I lied. After writing this up and realizing I had to scroll a lot to get back up, it’s anything but quick. If you’re considering the Q460, hopefully you find it helpful though.
I picked up the NP-Q460 from Best Buy Canada ( both BB and FS list it as a Q460-JS01CA ), as I needed a relatively cheap laptop to replace my previous MacBook Pro, which got owned by a glass of milk. Unfortunately, reviews on this model were slim. As far as the price and specs went, it looked like a pretty solid deal though at $699 CDN so I decided to give it a go.
I’ll assume if you’re reading this you’ve already checked out the specs, but just in case… the short version is that it’s got an Intel i5 2430m, 6GB RAM, nVidia Optimus GeForce GT540m with 1GB mem, and a slow (5400RPM) 640GB hard drive. All the other typical stuff you’d find in every recent laptop is there, though it’s worth noting that it’s got a standard DVD burner (no Blue-Ray).
First some boring unboxing pics, and then some commentary:
Click on any of the thumbnails above to see the large version in a pop-up window.
I’ll sum up a few pros and cons I observed rather quickly for those who just want the ‘gist’ of it:
Despite the cons list being longer than the pros list, I’m really quite happy with the system.
Now for a few random details:
THE 1 SCREW
The 1 screw you remove to get at the HD/RAM… It’s a small philips screw, and on my notebook it was insanely tight. I tried a dozen small screwdrivers that were all the right size, and it just wouldn’t come.
As it turned out, I had to use a dremel to cut a slot into the screw so that I could use a larger flat screwdriver, get a good grip, and use a pile of force. It was tough, but it eventually came.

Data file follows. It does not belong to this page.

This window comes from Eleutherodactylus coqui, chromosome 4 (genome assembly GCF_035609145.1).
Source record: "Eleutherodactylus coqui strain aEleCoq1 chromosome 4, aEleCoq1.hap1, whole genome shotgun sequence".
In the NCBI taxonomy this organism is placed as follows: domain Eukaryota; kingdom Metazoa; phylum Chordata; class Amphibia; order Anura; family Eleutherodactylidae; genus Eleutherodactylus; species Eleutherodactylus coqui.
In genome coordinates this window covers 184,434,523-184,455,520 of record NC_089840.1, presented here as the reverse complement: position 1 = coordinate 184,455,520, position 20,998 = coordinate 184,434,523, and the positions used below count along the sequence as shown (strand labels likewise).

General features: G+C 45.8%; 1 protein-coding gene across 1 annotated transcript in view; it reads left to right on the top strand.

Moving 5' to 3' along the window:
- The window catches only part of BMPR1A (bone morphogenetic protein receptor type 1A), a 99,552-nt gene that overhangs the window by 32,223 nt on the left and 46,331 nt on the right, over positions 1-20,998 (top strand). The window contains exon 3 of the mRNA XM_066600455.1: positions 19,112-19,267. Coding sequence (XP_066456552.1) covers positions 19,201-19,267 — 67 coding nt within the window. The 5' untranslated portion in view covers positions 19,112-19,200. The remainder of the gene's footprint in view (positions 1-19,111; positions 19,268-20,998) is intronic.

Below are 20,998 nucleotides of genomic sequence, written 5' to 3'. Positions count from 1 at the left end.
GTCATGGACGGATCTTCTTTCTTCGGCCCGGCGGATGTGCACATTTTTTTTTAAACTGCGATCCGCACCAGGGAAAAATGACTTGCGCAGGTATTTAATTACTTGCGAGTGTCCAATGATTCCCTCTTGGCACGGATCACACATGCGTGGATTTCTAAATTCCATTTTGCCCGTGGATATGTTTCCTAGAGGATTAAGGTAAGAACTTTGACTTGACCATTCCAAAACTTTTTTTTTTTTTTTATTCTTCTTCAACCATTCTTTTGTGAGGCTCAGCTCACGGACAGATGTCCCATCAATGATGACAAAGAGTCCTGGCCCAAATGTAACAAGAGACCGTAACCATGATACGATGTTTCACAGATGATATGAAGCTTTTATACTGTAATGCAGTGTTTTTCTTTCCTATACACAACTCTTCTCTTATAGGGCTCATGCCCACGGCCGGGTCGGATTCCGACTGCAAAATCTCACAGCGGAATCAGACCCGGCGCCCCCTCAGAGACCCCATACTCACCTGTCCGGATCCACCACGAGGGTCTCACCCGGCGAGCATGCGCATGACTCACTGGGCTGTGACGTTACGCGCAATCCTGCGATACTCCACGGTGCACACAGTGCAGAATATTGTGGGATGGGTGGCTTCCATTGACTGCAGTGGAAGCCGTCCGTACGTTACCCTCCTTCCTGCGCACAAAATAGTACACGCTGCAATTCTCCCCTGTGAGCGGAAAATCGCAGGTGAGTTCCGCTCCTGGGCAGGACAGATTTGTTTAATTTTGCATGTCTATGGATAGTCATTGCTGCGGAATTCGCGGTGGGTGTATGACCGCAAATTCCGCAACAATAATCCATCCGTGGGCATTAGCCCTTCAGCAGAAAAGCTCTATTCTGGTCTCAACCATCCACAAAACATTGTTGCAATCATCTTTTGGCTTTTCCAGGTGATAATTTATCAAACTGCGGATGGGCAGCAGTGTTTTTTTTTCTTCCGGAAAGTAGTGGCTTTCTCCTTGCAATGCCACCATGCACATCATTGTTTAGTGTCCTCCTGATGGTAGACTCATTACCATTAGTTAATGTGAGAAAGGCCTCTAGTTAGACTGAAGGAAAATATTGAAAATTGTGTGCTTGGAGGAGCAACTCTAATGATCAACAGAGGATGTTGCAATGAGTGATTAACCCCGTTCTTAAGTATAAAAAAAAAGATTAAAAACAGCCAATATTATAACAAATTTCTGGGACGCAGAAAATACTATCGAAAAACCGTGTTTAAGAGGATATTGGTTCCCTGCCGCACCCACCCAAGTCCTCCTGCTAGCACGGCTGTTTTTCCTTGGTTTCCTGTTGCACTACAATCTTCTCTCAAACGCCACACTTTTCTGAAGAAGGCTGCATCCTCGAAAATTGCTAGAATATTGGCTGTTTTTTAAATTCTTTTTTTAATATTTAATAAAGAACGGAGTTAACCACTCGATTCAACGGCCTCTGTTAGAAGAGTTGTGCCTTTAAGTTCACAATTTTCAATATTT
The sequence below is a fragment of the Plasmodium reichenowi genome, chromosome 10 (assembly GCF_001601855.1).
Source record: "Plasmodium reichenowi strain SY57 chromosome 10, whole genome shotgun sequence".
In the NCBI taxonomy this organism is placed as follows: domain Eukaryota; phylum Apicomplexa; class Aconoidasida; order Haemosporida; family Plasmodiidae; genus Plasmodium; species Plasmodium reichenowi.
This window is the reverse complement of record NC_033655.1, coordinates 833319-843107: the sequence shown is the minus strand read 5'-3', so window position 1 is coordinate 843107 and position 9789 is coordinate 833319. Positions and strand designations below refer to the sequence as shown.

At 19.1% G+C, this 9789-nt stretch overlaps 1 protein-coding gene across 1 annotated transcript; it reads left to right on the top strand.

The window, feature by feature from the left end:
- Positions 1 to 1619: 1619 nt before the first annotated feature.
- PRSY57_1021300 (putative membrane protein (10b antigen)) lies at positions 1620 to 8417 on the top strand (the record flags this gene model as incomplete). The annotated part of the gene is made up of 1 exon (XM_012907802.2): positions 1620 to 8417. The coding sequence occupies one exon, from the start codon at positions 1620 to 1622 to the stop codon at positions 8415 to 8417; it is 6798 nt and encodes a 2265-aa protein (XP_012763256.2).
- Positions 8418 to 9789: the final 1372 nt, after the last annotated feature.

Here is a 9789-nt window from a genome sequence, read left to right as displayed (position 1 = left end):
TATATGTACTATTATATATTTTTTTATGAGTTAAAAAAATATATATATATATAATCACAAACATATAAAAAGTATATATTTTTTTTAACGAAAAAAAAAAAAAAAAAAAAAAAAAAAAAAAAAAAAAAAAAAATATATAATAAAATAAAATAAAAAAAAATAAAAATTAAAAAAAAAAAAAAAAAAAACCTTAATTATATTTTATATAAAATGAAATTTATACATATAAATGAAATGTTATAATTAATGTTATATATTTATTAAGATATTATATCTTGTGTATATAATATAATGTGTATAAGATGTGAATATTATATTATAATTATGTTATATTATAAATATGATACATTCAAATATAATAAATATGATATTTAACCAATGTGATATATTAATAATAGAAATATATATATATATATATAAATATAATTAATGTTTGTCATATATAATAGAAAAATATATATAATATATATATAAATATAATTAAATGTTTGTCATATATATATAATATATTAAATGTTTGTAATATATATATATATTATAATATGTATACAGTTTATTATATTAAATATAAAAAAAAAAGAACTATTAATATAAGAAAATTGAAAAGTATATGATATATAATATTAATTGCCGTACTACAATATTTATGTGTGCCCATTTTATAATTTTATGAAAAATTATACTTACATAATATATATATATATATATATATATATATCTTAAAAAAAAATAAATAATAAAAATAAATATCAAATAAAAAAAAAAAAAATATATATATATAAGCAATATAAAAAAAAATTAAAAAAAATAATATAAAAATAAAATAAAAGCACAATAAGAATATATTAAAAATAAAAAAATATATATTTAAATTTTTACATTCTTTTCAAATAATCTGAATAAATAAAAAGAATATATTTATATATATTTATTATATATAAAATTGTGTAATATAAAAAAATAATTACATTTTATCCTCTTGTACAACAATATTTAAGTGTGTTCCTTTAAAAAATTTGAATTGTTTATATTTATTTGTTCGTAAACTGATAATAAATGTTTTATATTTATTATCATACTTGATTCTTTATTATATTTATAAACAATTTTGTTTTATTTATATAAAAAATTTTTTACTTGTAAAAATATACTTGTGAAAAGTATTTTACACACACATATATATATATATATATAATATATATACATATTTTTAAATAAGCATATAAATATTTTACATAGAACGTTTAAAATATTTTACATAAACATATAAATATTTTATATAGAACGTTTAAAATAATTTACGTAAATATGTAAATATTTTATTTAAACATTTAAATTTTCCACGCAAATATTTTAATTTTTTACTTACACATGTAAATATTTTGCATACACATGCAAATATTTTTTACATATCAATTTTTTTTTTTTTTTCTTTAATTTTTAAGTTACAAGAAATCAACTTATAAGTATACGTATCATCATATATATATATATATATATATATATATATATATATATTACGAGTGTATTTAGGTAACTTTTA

I don’t get why:
a) The screw was put in so tight. This is *supposed* to be a user-servicable panel.
b) They used a smaller screw than they did for the rest of the bottom panel. A larger screw would have fit and would be less prone to stripping.
THE FIRST START
The first startup takes quite some time. At first you’re presented with a very well-polished partition manager of sorts that allows you to size (or completely remove) a backup partition of sorts. Takes a few seconds, and is explained well enough that Grandma would probably understand. After that, you wait a good long while as it prepares Windows – I’m assuming that it’s either restoring the Windows image, or installing the whack of trial-ware you’ll spend even more time removing. Waiting for it to finish is like watching paint dry, so go get some coffee. You might even have time to drive to Starbucks. Maybe even the one in the next town.
Once you’re finally at the desktop, you’ll find an Intel utility running in the upper right, letting you know when the CPU turbo’s up. It seems a little out of place (it’s an odd thing to have greeting you), but it can be closed easily enough. Be sure to change the settings before closing it if you don’t want it to auto-run every time the laptop starts.
Despite Norton bugging you pretty quickly, and despite the large number of items in your taskbar, it actually feels like a pretty clean installation (though I’m used to 5-6 programs bugging me on most notebooks during the first boot).
THE SAMSUNG PROGRAMS/UTILITES
For the purists out there who have another copy of Windows and like to format/reinstall without the bloatware, be sure to grab the drivers from Samsung’s site first (the Samsung tools/utilties are also available there).